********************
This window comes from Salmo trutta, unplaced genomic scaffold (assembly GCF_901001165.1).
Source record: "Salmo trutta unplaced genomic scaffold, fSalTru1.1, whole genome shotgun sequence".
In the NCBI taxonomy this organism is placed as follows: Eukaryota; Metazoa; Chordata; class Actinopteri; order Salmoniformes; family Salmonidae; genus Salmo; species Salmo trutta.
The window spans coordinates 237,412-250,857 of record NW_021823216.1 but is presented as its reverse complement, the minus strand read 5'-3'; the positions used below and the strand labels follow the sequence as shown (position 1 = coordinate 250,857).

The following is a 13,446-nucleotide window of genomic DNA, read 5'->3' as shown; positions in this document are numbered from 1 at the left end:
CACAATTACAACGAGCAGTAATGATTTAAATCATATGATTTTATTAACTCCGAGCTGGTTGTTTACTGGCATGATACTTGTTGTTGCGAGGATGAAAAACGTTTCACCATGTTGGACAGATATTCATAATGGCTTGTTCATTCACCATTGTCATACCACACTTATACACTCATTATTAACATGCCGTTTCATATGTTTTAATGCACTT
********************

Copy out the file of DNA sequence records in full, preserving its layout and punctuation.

This window comes from Salmo trutta, unplaced genomic scaffold (assembly GCF_901001165.1).
Source record: "Salmo trutta unplaced genomic scaffold, fSalTru1.1, whole genome shotgun sequence".
In the NCBI taxonomy this organism is placed as follows: Eukaryota; Metazoa; Chordata; class Actinopteri; order Salmoniformes; family Salmonidae; genus Salmo; species Salmo trutta.
The window spans coordinates 237,412-250,857 of record NW_021823216.1 but is presented as its reverse complement, the minus strand read 5'-3'; the positions used below and the strand labels follow the sequence as shown (position 1 = coordinate 250,857).

The following is a 13,446-nucleotide window of genomic DNA, read 5'->3' as shown; positions in this document are numbered from 1 at the left end:
CACAATTACAACGAGCAGTAATGATTTAAATCATATGATTTTATTAACTCCGAGCTGGTTGTTTACTGGCATGATACTTGTTGTTGCGAGGATGAAAAACGTTTCACCATGTTGGACAGATATTCATAATGGCTTGTTCATTCACCATTGTCATACCACACTTATACACTCATTATTAACATGCCGTTTCATATGTTTTAATGCACTT